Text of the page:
The whole earth is full of His glory

By Lynn Moffett
Special to The PREVIEW
Desert is my least favorite landscape. To me, the brown, dried-out vista always feels abandoned by God. My lack of enthusiasm for such places could stem back to the nearly 50 years I lived in the arid inner reaches of southern California.
I love mountains, beaches, verdant valleys and stretches of plains. In these environments, it is easy to celebrate creation and the Creator.
Last June, I took a trip to Phoenix, Ariz., for a baby shower. My local family invited me to accompany them on the long drive. We left the San Juan Mountains for high desert, traveled ribbon roads for hours through changing altitude and scenery. Nearing our goal, we dropped down out of the Tonto National Forest and entered a panorama of straight, extremely tall cacti with arms. Pictures of these plants can be found most anywhere, but in real life I was struck with the shape and determination of the flora in that “dry and thirsty land.”
Songs came to mind. “All Creatures of Our God and King,” lyrics by St. Francis of Assisi, and “The Whole Earth is Full of His Glory,” by Chris Falson.
I said to my traveling companions, “Look, those cacti are praising God.” They didn’t appear impressed.
When we settled in our lush rental house and things quieted, curiosity sent me hunting. I opened my laptop to discover the name of the mystery plant, saguaro, described as, “raising its arms to God.” I guess I called that right.
At the same time, I remembered my first day, November 1969, at Church on the Way. When Pastor Jack encouraged everyone to raise hands in praise, I resisted. My background didn’t include such a strange, unseemly practice.
Later, when we sang “Fill My Cup, Lord,” it made sense to open my hands to form a waist-high cup in front of me.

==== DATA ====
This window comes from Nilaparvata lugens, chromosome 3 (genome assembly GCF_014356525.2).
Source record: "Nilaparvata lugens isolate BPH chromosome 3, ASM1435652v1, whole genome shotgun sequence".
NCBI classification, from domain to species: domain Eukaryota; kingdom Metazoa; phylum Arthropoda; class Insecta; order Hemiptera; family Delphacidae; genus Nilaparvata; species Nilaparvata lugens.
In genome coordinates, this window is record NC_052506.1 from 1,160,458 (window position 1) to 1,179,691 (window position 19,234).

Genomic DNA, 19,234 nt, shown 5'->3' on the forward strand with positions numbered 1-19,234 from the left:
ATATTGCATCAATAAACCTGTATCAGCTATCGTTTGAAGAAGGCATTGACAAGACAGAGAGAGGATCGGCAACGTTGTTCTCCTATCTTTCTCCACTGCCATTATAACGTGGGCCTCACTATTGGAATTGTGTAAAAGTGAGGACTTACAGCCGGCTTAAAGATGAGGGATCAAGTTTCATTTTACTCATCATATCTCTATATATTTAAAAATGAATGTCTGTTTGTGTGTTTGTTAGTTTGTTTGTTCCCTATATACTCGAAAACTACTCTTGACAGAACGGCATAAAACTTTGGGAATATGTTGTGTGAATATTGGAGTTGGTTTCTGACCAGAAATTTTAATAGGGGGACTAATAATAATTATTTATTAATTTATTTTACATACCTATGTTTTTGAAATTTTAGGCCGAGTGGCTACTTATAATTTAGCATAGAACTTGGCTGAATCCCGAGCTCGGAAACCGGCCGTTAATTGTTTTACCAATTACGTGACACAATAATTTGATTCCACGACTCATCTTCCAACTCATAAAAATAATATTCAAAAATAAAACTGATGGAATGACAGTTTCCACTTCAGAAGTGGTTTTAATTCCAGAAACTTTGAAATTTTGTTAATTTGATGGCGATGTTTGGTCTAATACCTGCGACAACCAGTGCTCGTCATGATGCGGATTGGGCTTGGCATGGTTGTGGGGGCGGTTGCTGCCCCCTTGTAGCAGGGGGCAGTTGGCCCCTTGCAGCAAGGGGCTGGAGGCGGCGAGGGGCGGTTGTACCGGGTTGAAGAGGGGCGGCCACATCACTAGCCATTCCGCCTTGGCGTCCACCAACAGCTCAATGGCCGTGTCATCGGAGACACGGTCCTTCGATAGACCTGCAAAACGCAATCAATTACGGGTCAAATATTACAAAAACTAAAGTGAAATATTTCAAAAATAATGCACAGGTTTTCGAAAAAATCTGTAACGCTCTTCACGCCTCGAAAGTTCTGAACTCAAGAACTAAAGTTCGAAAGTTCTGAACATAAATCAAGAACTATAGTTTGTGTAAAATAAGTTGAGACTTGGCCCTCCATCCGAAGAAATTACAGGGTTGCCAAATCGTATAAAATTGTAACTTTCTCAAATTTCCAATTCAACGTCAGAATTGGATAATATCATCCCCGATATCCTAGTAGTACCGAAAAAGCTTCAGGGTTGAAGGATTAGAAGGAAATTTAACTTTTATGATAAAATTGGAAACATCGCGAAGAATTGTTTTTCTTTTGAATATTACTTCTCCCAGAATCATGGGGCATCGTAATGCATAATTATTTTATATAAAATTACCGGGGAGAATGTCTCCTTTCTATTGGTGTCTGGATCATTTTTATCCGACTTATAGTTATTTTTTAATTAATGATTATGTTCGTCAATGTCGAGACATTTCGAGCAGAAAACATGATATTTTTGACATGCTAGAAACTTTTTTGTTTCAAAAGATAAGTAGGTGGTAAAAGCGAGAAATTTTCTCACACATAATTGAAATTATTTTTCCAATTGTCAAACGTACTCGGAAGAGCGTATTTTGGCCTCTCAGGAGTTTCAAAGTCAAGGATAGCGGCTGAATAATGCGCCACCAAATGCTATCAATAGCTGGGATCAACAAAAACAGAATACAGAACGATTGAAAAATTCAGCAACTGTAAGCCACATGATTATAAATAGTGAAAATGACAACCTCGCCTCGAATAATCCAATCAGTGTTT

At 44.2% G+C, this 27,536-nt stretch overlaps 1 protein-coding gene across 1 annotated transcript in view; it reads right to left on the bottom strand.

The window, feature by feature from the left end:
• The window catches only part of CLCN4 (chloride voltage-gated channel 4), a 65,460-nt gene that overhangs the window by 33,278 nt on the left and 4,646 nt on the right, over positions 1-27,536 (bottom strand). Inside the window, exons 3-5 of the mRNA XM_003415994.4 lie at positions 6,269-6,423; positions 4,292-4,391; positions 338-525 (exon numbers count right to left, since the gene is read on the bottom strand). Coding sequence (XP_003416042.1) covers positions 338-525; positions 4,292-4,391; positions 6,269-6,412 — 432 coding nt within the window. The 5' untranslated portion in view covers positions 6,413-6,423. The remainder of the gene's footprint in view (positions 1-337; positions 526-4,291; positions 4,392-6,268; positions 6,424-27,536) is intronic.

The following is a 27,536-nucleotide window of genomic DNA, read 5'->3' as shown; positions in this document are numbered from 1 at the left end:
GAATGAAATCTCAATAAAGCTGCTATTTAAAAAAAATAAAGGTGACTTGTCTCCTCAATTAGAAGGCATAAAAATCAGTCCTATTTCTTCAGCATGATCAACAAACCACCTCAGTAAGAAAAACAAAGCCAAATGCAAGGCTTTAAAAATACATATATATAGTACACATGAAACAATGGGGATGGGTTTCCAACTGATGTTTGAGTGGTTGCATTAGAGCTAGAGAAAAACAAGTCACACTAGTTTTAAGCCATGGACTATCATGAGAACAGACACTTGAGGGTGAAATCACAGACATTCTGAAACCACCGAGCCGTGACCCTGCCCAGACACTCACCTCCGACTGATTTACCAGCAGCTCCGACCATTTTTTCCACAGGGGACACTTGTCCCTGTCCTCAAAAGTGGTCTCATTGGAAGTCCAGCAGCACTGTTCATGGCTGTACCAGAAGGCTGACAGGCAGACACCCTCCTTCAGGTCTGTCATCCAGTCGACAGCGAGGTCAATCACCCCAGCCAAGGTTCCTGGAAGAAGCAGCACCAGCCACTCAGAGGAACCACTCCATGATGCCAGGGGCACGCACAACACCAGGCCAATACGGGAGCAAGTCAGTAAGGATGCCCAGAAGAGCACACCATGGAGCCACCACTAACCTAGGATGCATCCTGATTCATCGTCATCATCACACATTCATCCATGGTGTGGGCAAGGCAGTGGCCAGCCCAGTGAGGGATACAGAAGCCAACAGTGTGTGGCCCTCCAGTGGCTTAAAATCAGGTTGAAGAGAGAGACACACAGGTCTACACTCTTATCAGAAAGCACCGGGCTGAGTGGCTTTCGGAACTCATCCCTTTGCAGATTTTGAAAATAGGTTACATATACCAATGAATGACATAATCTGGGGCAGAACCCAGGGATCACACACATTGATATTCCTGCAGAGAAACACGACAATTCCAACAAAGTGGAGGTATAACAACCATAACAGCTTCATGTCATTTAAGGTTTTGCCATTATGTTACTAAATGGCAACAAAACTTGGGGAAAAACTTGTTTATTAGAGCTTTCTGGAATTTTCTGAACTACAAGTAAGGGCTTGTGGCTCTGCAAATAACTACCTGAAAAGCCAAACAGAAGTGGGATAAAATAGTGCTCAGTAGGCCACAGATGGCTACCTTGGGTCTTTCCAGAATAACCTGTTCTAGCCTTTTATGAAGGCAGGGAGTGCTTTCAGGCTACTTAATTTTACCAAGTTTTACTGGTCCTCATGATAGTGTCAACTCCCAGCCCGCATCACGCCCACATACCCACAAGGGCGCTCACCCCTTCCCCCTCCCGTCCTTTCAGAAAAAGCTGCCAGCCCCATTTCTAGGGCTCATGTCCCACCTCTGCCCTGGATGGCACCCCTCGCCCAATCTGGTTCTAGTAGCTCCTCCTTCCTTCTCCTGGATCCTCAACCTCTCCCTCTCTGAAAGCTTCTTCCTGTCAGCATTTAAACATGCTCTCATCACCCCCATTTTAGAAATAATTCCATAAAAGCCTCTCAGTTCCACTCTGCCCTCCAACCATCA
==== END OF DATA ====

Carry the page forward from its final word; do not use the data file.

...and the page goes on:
What I found when I studied the subject of raising hands amazed me. One hand in the air signals “Here I am, recognize me. I want You to see me here worshipping You. I sing these words to You.”
Two hands up is the universal signal of surrender, so I’m saying, “I surrender to You, Lord.” It also means “I want to be close to You,” like when a little black-haired girl’s father comes home and she thrusts both hands in the air, “Pick me up, Daddy, pick me up!”
Scripture tells us lifting hands blesses the Lord, calls for help, celebrates, is a mode of intercession, a sacrifice and/or a sign of a deep longing for God.
Being aware of the reason we lift our arms and hands in church turns what is these days a common practice into genuine communication.
In lifting my arms, I discovered the beauty of being abandoned (an Oswald Chambers word) before the Lord.
Are you aware the saguaro isn’t capable of shooting up an arm until after it reaches 70 years old? I’m glad I didn’t wait. I am a world-class hand raiser in the presence of our Holy God and there is nothing unseemly about it.
What a delight to find a reminder of a long ago lesson from cacti in the desert I considered forsaken. The whole earth is full of His glory.
1 Timothy 2:8 says, “I desire therefore that in every place men should pray, without anger or quarreling or resentment or doubt [in their minds], lifting up holy hands” (Amplified Bible).
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This story was posted on August 31, 2017.